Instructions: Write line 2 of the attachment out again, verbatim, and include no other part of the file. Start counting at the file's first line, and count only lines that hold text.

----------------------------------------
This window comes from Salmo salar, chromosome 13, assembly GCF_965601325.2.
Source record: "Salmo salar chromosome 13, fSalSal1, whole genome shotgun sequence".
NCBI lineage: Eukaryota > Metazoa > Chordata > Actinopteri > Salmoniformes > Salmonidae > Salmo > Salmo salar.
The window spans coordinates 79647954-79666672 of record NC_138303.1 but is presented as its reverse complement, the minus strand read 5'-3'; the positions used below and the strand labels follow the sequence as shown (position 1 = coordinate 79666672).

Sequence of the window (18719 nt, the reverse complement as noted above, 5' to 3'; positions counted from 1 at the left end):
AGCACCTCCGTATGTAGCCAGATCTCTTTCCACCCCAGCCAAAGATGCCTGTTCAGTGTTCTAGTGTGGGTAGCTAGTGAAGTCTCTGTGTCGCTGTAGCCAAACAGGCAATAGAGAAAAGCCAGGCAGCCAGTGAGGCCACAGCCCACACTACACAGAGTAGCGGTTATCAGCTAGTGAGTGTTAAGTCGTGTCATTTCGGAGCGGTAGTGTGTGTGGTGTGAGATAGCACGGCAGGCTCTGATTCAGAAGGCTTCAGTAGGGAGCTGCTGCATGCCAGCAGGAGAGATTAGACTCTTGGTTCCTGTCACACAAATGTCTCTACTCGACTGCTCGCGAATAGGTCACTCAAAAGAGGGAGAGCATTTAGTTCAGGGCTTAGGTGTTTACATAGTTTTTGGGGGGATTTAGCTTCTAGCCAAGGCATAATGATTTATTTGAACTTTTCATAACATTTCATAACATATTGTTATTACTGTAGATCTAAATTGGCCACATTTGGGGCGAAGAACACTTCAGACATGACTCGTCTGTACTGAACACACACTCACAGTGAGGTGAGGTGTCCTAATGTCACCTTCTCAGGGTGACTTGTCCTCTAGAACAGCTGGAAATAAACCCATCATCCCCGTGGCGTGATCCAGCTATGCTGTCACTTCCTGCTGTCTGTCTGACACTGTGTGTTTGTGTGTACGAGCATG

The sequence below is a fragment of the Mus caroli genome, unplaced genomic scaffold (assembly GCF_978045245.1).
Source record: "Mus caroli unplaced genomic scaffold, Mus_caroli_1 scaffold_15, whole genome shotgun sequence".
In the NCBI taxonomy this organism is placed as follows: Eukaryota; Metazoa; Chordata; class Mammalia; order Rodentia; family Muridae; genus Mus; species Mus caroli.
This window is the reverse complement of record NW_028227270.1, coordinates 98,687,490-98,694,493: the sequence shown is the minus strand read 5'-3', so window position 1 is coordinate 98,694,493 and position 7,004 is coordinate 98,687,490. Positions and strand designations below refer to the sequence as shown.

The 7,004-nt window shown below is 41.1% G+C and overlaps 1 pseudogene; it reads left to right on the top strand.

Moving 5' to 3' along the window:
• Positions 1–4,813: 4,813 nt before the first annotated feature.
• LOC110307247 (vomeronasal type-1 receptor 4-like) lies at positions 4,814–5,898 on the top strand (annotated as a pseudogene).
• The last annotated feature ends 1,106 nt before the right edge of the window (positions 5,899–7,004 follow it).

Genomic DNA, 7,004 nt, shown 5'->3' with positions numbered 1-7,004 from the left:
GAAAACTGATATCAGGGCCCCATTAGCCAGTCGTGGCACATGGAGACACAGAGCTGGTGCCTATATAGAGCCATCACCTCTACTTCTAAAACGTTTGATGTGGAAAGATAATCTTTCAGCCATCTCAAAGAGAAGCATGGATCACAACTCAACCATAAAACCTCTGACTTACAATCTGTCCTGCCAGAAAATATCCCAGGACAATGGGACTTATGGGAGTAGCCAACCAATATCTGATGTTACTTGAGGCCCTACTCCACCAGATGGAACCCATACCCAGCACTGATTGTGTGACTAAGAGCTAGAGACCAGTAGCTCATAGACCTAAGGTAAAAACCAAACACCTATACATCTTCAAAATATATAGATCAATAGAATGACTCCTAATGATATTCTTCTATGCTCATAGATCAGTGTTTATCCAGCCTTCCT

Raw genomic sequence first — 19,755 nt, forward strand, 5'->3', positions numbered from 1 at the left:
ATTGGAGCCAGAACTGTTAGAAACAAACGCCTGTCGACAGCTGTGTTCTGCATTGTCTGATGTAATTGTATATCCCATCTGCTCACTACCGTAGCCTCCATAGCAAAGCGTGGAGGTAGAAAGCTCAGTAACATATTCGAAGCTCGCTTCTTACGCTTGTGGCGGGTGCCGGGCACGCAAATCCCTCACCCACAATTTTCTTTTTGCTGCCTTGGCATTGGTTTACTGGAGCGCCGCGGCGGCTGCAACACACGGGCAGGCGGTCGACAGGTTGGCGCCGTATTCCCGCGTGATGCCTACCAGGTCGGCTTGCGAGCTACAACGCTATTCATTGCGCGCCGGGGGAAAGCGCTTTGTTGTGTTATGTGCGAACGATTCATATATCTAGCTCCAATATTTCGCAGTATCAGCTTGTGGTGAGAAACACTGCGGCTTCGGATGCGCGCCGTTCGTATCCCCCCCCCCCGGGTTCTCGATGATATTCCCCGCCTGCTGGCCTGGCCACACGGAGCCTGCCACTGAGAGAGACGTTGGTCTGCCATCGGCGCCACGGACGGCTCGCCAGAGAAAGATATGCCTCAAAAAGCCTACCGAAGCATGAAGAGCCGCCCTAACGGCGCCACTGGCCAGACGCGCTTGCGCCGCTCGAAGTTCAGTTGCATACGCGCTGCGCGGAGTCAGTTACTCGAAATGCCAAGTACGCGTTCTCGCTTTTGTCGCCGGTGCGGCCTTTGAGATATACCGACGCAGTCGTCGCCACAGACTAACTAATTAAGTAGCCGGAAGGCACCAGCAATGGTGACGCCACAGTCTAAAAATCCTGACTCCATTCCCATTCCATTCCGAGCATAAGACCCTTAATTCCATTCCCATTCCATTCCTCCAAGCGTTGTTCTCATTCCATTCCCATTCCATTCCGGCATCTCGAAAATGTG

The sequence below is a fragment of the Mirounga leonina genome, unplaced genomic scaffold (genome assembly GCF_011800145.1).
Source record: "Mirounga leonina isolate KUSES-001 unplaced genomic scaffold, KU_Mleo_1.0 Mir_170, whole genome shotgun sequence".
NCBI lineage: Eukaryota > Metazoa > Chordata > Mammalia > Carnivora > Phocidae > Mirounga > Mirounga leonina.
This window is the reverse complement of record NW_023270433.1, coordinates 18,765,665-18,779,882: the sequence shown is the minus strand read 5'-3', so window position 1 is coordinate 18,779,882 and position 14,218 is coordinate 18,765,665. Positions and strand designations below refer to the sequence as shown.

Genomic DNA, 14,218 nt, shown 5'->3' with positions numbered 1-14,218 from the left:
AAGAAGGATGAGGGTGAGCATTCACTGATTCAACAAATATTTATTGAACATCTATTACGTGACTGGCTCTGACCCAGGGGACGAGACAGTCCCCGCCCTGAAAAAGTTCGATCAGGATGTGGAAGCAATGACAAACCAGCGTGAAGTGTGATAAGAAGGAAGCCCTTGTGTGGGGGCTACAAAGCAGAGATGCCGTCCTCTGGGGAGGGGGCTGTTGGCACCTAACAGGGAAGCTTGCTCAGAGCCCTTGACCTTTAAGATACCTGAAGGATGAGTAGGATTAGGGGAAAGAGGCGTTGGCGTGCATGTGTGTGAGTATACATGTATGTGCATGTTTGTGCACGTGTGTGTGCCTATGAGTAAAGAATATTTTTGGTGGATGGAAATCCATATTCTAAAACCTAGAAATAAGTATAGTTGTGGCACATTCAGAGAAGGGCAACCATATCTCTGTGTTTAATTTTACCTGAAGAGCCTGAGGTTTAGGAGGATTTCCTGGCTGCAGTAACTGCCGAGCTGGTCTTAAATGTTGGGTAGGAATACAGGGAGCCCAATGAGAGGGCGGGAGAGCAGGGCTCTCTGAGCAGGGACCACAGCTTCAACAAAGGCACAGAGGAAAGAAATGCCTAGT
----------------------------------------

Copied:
Source record: "Salmo salar chromosome 13, fSalSal1, whole genome shotgun sequence".